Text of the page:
By Wendi Siebold, M.A., M.P.H.
President, Strategic Prevention Solutions
A message to community prevention practitioners who may be feeling overwhelmed…
For many of us who work to prevent abuse and build community wellness, the 2016 presidential election created a wave of emotion and tactile fear among the people with whom we engage to do our daily prevention activities. People are expressing fear and many question their personal safety and civil rights. I have had multiple friends of color tell me stories of racist epithets being yelled at them by strangers driving by and my LGBT friends are literally looking over their shoulder and scared to walk down the street of a mostly white, straight, politically conservative town. We need to create and ensure safe space for people. We need to engage in conversations and stand up to hurtful behaviors. For many of us, the recent context of our communities feels overwhelming. We have made so much progress…and yet.
And yet…most of us are already doing anti-oppression work and equity work. Community and societal priorities and the need for ensuring our work is connected to community concerns is ever-present. In fact, this is one of the biggest challenges preventionists always have faced: keeping our work relevant to the current context of the community, while maintaining focus on our longer-term goals. Specifically, avoiding the staff burnout that happens when we stretch ourselves too thin and attempt to respond to everything and everyone. Our work connects to everything and everyone…or does it? How does it? We must be responsive to community needs and context while also staying focused on the anti-oppression work in which we have already been planning and implementing.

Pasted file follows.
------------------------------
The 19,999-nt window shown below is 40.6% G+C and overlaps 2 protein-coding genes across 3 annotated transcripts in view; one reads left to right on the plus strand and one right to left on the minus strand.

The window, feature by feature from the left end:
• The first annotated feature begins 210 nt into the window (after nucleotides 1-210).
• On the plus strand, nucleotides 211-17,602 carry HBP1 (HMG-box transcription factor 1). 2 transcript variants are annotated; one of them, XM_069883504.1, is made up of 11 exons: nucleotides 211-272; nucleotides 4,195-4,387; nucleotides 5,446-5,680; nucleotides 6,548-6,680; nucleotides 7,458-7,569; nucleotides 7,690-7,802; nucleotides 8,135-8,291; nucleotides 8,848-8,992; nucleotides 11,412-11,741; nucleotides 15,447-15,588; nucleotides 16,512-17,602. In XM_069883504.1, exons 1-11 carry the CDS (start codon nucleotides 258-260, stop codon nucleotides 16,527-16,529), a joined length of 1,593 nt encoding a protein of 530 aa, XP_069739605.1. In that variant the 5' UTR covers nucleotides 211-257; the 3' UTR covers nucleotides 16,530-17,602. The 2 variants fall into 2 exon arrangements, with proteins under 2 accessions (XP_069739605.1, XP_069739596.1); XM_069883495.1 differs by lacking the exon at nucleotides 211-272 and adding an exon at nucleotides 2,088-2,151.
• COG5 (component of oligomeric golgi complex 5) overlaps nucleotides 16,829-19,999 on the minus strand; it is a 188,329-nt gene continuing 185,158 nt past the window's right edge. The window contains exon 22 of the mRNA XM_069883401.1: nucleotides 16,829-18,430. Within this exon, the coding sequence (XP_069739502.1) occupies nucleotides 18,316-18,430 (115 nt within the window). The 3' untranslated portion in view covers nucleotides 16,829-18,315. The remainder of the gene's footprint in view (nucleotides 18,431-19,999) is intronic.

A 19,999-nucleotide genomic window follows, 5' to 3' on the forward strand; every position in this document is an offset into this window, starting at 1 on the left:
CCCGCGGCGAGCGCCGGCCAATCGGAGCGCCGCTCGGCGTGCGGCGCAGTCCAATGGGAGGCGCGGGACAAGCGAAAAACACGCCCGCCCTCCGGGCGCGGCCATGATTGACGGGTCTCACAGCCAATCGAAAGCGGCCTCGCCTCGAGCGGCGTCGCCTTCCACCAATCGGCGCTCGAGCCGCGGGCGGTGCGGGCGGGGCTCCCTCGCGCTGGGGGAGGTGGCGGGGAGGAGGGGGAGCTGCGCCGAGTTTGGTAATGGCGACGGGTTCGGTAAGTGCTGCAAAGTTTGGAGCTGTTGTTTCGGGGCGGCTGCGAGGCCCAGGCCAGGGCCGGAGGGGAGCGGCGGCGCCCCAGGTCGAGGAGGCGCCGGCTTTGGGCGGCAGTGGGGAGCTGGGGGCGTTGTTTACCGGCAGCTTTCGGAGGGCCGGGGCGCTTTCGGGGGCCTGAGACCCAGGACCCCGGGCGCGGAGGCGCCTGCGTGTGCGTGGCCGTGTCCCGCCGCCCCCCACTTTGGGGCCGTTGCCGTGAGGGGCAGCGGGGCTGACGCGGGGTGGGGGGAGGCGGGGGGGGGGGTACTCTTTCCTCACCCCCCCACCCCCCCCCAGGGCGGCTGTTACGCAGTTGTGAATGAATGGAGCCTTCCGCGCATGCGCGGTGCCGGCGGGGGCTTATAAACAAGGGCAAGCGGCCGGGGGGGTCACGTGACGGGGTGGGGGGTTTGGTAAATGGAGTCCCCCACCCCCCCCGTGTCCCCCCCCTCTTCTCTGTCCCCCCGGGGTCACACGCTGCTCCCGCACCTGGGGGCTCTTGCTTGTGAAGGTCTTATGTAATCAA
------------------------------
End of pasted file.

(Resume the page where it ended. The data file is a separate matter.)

So how do we do this?
In California, I had the opportunity to work with three agencies to map out how recent events connect to their current prevention messaging. Below are some steps that might also help you keep things focused and relevant, and avoid feeling quite so overwhelmed:
Connect “new” community priorities or concerns to your current prevention messaging
In other words, identify what narrative has changed and compare it to what you are doing to stay comprehensive. Equity and anti-oppression work takes many forms and many of us are already doing this work. To many of us, the 2016 presidential election results are not surprising and they just emphasize the immediate need to work harder. However, there is new national conversation about issues that we may or may not already be addressing. This is the perfect time to clarify what prevention messages you are reinforcing across your prevention activities to create a more comprehensive program that aligns with your community-specific conversations.
First, list out the prevention messages you are currently reinforcing across more than two activities or strategies you implement. This image is an example of how Peace Over Violence in Los Angeles mapped out their messages for each of their four focus populations.
Second, list the priorities that are being expressed after the election and other recent events. What are people at your agency, your clients, your family and friends, and your community partners saying is important? What is the current community discourse? What are people saying needs to be done? What do you think needs to be prioritized?
Third, now connect a few of the priorities you listed in the first step to your current prevention messaging. Where is the overlap? How does your current programming support this “new” priority? Give an example of how a specific prevention activity or strategy encompasses this “new” priority. Get as concrete as possible. Pay attention to which priorities feel hard to connect. Are there any? Remember, you can do a lot, but community wellness requires the whole community.